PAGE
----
It isn’t hard to cherry-pick one or two good chips to send to a phone maker while promising that ‘they are all like this’. OEMs aren’t stupid, so any project that matters will have several possible chips to use, anything less almost guarantees a late or failed device. When production silicon is in hand, a decision is made on which of the possibilities to use. This is the verify part of trust but verify.
The problem for OEMs is that you can’t just pick a existing CPU and go with it, the design and testing process takes months or years. If you wait until production silicon is in hand to make the decision, then when the product comes out, your competitors will be using two or three generations newer silicon. Sales will reflect your poor choices.
OEMs have to make two or three, sometimes more, full designs and have them all waiting when the silicon comes out in production quantities. This essentially gives an OEM the ability to pick from multiple vendors, even if it had to make multiple platforms to do so. The game is more than serious enough to warrant that level of expenditure.
If a chipmaker misses its targets on a desktop GPU by 5W, you just buy a bigger heatsink or possibly specify a bigger power supply. For mainstream consumers, price is key. Price so key that it is almost the only thing that matters, the other factors are rounding errors as far as big PC OEMs are concerned.
In the widget and phone space, if you miss power targets by a few milliwatts, that is a hanging offense. Modern phones have precious little battery life as it is, and most get hot enough to be worrisome. A 20mW miss here and there is enough get a chip vendor thrown out the door with shocking speed.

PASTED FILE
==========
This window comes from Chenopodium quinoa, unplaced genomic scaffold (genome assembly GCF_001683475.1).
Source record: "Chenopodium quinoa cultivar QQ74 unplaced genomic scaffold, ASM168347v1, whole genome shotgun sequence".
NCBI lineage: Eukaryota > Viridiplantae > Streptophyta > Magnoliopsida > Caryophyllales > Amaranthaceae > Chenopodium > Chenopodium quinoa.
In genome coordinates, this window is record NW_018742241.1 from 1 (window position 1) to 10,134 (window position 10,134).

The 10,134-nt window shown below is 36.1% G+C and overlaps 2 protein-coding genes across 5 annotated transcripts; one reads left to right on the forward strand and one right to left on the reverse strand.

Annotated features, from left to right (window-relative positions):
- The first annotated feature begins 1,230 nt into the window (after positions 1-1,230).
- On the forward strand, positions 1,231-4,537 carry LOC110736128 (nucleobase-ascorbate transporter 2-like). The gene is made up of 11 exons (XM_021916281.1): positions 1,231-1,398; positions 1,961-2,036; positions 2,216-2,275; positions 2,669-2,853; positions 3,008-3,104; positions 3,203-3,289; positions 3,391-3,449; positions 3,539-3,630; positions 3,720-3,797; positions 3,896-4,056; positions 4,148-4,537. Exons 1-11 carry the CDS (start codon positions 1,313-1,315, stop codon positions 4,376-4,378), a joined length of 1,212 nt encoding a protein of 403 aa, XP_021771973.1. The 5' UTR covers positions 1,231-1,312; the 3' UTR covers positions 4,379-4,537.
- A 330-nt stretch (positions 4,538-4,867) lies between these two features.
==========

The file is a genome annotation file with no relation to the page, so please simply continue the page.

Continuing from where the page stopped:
Phone OEMs test with a fervor that is hard to put into words. Tenths of a mW are looked into, and no variations between specification sheets and delivered silicon are acceptable. If anyone tries to play games, it is on to design number two or design number three, that is why they exist. In the mobile space a design win means nothing more than being in the top handful of candidates.
Here is where Nvidia has problems, huge problems. For the past few years, it has not been able to deliver a single product on time, on spec, or with the claimed reliability. The company is quite good at delivering promises though, and that is what gets it the design wins. A phone OEM will start designing a Tegra based product based on cherry-picked silicon or specification sheets, and things look good.
Nvidia PR and IR shout design wins by the dozen, and uninformed press and analysts simply assume these will become products that carry Nvidia chips. Nothing could be further from the truth. When the silicon is delivered in typical Nvidia style – hot, late, slow, and buggy – it is shown the door. Again and again and again. Ask Samsung.
If you want to see the success of Tegra, the easiest way is to go back and look at Nvidia PR and IR’s claims for design wins, and when those products will be out. Start in mid-2008. Of the dozens of phones and widgets due in Q4/2008, the total count of released devices is single digits. Of the 50+ design wins claimed last week, how many do you think are going to make it to market? Given Nvidia’s guidance, it doesn’t think there will be all that many, especially when SEC rules cover the release.
Nvidia’s fast and loose ways might work in the PC space where tolerances are much more lax. In the phone and related portable device space, that game is simply not acceptable, but Nvidia is culturally unable to change its ways. The Nvidia ‘attitude’ might get its foot in the door, but it almost universally ends up with that same door slammed in its face.
Go back and look at the promised numbers of design wins for Tegra, the record is quite clear. In this device space, a design win does not mean a sale, you must deliver the promised product. Nvidia can’t deliver. Its competitors, also with dozens of design wins, can. Qualcomm, Broadcom, TI and Freescale sell chips by the tens or hundreds of millions because of this. Nvidia doesn’t, not with Tegra.S|A